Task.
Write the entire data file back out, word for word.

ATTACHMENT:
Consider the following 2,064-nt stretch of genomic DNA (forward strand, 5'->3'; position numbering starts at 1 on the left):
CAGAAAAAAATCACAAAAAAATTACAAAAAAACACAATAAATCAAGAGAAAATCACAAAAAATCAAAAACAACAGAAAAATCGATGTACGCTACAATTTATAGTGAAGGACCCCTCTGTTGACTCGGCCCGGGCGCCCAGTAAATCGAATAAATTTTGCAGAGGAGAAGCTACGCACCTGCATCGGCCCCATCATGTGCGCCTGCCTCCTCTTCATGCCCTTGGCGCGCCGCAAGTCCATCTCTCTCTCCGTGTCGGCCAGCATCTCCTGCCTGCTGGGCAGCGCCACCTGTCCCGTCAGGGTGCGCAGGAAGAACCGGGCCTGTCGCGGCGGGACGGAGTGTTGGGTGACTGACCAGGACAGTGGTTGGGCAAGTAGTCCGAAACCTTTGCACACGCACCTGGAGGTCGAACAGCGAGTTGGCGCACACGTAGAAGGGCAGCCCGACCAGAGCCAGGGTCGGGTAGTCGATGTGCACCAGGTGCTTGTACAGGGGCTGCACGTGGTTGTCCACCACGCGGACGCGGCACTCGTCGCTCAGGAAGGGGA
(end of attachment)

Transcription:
Consider the following 2,064-nt stretch of genomic DNA (forward strand, 5'->3'; position numbering starts at 1 on the left):
CAGAAAAAAATCACAAAAAAATTACAAAAAAACACAATAAATCAAGAGAAAATCACAAAAAATCAAAAACAACAGAAAAATCGATGTACGCTACAATTTATAGTGAAGGACCCCTCTGTTGACTCGGCCCGGGCGCCCAGTAAATCGAATAAATTTTGCAGAGGAGAAGCTACGCACCTGCATCGGCCCCATCATGTGCGCCTGCCTCCTCTTCATGCCCTTGGCGCGCCGCAAGTCCATCTCTCTCTCCGTGTCGGCCAGCATCTCCTGCCTGCTGGGCAGCGCCACCTGTCCCGTCAGGGTGCGCAGGAAGAACCGGGCCTGTCGCGGCGGGACGGAGTGTTGGGTGACTGACCAGGACAGTGGTTGGGCAAGTAGTCCGAAACCTTTGCACACGCACCTGGAGGTCGAACAGCGAGTTGGCGCACACGTAGAAGGGCAGCCCGACCAGAGCCAGGGTCGGGTAGTCGATGTGCACCAGGTGCTTGTACAGGGGCTGCACGTGGTTGTCCACCACGCGGACGCGGCACTCGTCGCTCAGGAAGGGGA